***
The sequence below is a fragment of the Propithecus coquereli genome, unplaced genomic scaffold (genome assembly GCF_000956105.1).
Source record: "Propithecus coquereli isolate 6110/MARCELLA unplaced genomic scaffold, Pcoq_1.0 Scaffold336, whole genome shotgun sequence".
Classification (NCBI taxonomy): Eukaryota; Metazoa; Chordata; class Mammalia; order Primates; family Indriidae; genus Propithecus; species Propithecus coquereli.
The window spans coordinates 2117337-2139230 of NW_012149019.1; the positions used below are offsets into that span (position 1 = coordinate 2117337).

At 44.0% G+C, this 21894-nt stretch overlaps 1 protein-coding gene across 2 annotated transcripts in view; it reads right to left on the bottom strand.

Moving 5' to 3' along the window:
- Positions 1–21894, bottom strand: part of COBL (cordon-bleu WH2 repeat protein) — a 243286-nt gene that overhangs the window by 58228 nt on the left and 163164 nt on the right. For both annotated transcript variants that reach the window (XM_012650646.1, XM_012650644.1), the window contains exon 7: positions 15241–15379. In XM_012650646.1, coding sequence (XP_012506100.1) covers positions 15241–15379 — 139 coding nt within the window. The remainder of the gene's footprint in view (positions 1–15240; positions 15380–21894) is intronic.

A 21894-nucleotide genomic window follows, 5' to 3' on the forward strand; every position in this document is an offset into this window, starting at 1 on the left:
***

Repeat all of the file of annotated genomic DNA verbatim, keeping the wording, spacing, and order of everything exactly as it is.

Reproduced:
The sequence below is a fragment of the Propithecus coquereli genome, unplaced genomic scaffold (genome assembly GCF_000956105.1).
Source record: "Propithecus coquereli isolate 6110/MARCELLA unplaced genomic scaffold, Pcoq_1.0 Scaffold336, whole genome shotgun sequence".
Classification (NCBI taxonomy): Eukaryota; Metazoa; Chordata; class Mammalia; order Primates; family Indriidae; genus Propithecus; species Propithecus coquereli.
The window spans coordinates 2117337-2139230 of NW_012149019.1; the positions used below are offsets into that span (position 1 = coordinate 2117337).

At 44.0% G+C, this 21894-nt stretch overlaps 1 protein-coding gene across 2 annotated transcripts in view; it reads right to left on the bottom strand.

Moving 5' to 3' along the window:
- Positions 1–21894, bottom strand: part of COBL (cordon-bleu WH2 repeat protein) — a 243286-nt gene that overhangs the window by 58228 nt on the left and 163164 nt on the right. For both annotated transcript variants that reach the window (XM_012650646.1, XM_012650644.1), the window contains exon 7: positions 15241–15379. In XM_012650646.1, coding sequence (XP_012506100.1) covers positions 15241–15379 — 139 coding nt within the window. The remainder of the gene's footprint in view (positions 1–15240; positions 15380–21894) is intronic.

A 21894-nucleotide genomic window follows, 5' to 3' on the forward strand; every position in this document is an offset into this window, starting at 1 on the left: